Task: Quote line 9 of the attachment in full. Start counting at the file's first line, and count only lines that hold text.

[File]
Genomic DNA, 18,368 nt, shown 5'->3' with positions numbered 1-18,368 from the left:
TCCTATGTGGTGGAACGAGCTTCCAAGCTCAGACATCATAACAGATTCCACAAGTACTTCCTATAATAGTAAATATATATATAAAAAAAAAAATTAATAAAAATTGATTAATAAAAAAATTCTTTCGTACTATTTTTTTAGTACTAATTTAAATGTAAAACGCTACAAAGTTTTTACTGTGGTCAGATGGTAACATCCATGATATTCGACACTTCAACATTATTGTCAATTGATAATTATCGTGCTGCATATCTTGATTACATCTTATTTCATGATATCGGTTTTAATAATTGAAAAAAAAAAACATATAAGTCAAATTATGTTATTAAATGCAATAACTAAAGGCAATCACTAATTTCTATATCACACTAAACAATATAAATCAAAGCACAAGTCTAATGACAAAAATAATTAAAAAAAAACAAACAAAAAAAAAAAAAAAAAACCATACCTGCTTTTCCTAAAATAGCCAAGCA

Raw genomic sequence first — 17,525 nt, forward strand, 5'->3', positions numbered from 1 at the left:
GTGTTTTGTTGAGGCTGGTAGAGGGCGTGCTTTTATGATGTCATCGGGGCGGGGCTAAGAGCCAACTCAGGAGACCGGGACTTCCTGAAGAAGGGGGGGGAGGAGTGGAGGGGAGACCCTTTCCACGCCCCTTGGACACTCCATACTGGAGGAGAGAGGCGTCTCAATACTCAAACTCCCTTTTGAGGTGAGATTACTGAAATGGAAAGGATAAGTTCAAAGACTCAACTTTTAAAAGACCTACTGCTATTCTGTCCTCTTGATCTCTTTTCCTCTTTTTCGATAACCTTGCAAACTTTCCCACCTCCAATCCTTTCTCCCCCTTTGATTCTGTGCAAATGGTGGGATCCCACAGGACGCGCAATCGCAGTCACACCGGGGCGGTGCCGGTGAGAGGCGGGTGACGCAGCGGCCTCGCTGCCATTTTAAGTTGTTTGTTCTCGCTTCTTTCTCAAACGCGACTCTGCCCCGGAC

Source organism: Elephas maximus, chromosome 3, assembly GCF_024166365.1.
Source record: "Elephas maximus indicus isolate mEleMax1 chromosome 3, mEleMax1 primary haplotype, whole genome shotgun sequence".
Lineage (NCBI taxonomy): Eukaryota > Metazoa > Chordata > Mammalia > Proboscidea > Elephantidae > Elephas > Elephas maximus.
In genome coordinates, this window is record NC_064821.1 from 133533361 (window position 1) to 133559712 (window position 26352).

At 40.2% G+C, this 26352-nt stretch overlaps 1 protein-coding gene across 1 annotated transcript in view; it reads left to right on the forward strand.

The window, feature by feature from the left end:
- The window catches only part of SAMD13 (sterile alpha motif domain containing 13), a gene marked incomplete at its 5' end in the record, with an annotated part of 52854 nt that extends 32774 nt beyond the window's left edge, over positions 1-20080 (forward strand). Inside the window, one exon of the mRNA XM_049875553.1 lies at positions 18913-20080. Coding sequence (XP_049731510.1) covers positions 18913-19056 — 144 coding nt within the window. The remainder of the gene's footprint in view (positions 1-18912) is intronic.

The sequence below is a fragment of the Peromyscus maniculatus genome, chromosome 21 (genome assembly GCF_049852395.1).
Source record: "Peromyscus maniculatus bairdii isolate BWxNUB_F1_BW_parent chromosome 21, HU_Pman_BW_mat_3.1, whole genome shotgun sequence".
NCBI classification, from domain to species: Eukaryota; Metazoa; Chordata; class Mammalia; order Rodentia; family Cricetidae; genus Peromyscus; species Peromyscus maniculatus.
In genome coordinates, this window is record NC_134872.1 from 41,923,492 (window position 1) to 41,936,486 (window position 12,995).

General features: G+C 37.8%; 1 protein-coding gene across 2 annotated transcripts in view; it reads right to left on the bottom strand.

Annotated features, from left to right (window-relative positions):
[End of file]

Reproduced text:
At 40.2% G+C, this 26352-nt stretch overlaps 1 protein-coding gene across 1 annotated transcript in view; it reads left to right on the forward strand.